Take for example someone who has $80,000 worth of credit card debt and medical debt. That person, depending upon their income and their expenses and their assets, may have the ability to pay back as little as 10% on the dollar towards those debts. What I’m talking about here is repaying $8000 over 3 to 5 years at very little interest as opposed to paying back the full amount for the next 10 or 20 years without a bankruptcy. So Chapter 13 is a great way to pay unsecured creditors a percentage on the dollar and stop some of the excessive interest.

The fourth major advantage of filing a Chapter 13 is to repay otherwise non-dischargeable debt. If someone has student loans, recent taxes, parking tickets, child support, alimony, those debts cannot be eliminated in a Chapter 7 bankruptcy. However, those debts can be reorganized in a Chapter 13 bankruptcy and paid back over a three to five-year period. Now, even if those debts are not paid back in full, the creditors are prohibited from taking certain actions during that 3 to 5 year period. So the debtor basically buys a cushion of time whereby they are making a certain amount of payment towards that debt with the knowledge that at the end of the 36 or 60 months, they are going to owe the remaining portion. What this does as a gives a debtor breathing room. It allows the debtor to survive and be able to make other payments such as rent, mortgage, utilities, insurance, and support for children. So a great advantage to filing a Chapter 13 is to repay non-dischargeable debt over a three to five-year period.

The fifth major advantage of filing a Chapter 13 is to stop the ridiculously high interest on credit cards. By filing a Chapter 13, you are agreeing to pay back either all or a percentage of the credit cards at little or no interest in many cases. Take for example the scenario earlier where someone has $80,000 worth of credit card debt at 29% interest. By filing a Chapter 13, that $80,000 with of credit card debt can be paid back as little as $8000 at no interest or very little interest depending on the case. When you talk about how long it takes to pay off the debt outside of a bankruptcy such as a credit card with a high interest rate, it makes perfect sense to not only cut the balance down in a Chapter 13 but also cut down the excessive interest. So one of the greatest advantages of Chapter 13 is to repay a portion of credit card debt with very little or no interest over a three to five-year period.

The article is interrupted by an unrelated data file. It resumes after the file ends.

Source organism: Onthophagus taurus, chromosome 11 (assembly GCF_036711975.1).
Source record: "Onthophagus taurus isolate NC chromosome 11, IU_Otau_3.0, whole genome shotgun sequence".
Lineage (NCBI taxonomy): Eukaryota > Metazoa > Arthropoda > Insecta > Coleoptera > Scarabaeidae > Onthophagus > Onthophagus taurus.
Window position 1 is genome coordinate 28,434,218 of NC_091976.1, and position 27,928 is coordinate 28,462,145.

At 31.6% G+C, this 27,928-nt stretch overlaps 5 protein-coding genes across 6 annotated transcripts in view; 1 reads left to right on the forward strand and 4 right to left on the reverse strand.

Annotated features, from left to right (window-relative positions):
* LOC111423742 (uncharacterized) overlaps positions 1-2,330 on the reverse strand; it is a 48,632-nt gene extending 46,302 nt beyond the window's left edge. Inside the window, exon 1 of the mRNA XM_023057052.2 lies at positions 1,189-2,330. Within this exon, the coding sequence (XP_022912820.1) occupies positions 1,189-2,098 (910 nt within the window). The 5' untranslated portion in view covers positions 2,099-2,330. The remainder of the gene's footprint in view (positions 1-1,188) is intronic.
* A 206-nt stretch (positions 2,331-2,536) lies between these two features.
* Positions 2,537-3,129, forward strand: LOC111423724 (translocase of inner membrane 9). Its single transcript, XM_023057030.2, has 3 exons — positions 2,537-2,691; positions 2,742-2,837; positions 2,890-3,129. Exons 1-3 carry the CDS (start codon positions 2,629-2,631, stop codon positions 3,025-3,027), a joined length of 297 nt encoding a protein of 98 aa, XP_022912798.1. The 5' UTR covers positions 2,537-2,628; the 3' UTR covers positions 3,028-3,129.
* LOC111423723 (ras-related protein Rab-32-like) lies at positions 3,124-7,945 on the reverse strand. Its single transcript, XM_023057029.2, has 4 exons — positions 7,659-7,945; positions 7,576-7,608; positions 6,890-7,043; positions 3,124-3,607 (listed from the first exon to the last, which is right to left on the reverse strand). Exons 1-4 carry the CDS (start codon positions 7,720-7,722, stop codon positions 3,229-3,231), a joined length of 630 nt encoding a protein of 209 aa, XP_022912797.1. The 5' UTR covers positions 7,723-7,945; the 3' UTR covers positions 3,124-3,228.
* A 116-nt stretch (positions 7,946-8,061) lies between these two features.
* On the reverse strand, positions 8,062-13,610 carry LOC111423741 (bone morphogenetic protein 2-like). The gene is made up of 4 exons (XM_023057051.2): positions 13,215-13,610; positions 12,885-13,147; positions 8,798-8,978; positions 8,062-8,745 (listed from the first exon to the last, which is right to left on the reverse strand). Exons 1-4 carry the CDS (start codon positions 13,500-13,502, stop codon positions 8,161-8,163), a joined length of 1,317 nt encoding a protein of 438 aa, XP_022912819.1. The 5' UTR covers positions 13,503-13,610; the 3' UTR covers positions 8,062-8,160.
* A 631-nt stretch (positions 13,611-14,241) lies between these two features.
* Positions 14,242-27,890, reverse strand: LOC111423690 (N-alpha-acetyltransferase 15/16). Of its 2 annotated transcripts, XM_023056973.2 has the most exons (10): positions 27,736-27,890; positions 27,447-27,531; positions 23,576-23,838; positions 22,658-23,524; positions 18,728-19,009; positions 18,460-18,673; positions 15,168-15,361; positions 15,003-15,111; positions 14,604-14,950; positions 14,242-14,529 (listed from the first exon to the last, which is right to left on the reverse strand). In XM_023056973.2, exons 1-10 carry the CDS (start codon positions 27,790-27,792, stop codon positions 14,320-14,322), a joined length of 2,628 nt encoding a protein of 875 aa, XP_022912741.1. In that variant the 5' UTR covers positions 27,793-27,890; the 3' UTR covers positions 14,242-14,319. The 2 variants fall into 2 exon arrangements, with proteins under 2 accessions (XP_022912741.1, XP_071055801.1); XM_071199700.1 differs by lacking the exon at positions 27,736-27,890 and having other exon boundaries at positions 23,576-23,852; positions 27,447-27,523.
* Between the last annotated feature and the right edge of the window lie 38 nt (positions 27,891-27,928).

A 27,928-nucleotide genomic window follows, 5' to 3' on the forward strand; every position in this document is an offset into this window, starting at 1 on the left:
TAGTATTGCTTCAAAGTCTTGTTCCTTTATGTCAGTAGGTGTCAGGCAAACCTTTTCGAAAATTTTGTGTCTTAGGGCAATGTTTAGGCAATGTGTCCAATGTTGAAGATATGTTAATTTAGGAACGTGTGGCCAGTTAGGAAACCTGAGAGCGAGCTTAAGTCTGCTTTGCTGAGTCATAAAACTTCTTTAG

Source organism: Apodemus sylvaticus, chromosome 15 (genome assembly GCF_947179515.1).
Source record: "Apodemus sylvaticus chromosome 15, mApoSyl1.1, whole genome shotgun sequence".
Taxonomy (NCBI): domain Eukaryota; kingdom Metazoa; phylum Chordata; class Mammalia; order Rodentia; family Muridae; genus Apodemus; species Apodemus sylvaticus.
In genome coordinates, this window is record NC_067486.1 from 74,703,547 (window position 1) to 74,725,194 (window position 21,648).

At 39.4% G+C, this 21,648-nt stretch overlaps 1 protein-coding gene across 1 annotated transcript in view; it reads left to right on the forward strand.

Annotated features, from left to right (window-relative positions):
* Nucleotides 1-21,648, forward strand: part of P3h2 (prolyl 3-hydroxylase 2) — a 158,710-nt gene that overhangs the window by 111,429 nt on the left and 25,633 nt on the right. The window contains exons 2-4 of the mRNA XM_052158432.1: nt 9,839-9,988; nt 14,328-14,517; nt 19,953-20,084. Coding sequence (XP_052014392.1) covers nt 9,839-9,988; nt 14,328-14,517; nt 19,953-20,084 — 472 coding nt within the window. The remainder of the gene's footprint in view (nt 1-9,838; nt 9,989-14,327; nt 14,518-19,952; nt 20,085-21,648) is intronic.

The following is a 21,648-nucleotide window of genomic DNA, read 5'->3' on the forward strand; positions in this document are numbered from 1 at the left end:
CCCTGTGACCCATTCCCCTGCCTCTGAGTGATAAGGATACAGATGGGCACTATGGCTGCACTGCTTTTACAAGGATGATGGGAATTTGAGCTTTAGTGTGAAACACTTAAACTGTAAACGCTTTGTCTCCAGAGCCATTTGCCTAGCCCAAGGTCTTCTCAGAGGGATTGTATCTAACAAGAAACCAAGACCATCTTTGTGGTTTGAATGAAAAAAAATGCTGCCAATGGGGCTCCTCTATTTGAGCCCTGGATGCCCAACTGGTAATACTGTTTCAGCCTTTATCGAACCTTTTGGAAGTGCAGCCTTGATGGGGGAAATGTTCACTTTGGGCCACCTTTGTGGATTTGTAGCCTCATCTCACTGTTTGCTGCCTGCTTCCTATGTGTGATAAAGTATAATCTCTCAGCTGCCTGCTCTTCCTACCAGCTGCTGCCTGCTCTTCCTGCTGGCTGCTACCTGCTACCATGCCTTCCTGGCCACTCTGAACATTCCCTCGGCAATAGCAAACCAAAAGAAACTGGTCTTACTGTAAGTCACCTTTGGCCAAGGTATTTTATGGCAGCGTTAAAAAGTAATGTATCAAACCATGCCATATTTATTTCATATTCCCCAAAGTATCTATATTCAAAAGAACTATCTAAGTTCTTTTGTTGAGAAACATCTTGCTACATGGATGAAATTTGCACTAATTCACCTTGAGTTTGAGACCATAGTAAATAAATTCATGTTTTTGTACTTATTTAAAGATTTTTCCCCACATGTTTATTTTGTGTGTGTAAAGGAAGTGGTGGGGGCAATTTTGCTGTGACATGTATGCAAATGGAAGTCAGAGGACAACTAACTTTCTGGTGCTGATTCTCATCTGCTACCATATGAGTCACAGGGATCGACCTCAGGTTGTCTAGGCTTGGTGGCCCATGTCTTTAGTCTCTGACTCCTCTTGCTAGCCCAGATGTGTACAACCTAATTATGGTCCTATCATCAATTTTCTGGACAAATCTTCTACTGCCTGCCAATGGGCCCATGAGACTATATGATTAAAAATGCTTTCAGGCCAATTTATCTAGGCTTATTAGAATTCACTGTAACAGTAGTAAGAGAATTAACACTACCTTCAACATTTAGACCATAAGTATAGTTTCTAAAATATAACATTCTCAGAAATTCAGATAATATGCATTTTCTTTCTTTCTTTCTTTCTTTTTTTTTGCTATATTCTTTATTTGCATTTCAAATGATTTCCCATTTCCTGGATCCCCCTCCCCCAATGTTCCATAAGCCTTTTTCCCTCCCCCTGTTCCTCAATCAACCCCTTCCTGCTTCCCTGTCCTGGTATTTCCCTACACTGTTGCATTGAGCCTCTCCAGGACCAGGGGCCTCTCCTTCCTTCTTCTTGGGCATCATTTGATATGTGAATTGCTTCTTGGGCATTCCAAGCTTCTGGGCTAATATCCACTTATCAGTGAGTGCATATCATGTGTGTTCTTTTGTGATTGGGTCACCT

Number six reason or advantage of filing a Chapter 13 is to save your driver’s license from suspension. A driver’s license can be suspended here in Chicago for failure to pay parking tickets, failure to pay moving violations or failure to have insurance at the time of an accident. By filing a Chapter 13, you can stop the suspension from taking place because you are agreeing to repay either all or a portion of those debts over a three to five-year period. There’s only a couple ways to handle parking tickets. You can work out an installment payment plan with the city of Chicago if they are willing to do it and that will keep you off the boot list or the suspension list. The other method is to file a Chapter 13 and to reorganize that debt over a period of 3 to 5 years provided the debtor stays in the payment plan, the city of Chicago will not suspend license or report violations to the Secretary of State.

As far as an auto accident with no insurance, there’s a couple ways you can stop that. One, you can pay off the full amount but who can afford that? Two, you can make out an installment payment plan, file that plan with the Secretary of State in Springfield and continue to make timely payments. Or three, you can file a Chapter 13 bankruptcy, repay either all or a portion of the debt over the next 3 to 5 years and protect your license.

And lastly, moving violations. This is a tricky one. The state of Illinois technically should be accepting Chapter 13 payment plans and not suspending licenses. The City of Chicago can be organized and sometimes they cannot. But for the overwhelming majority of people, the suspension is due to either parking tickets or driving without insurance and Chapter 13 is a great way to reorganize those debts and to keep your license free and clear.

As you can tell, there are many advantages to filing a Chapter 13. I have illustrated some of the most beneficial ones that I know of. However, there are others, plenty of others. If you are considering filing Chapter 13, consult with an experienced bankruptcy attorney in your local area who handles 13 on a daily.

Talk to an Experienced Chicago Bankruptcy Chapter 13 Attorney


Chicago Bankruptcy Law Firm
David M. Siegel & Associates
Free Consultation – Call Us – (847) 520-8100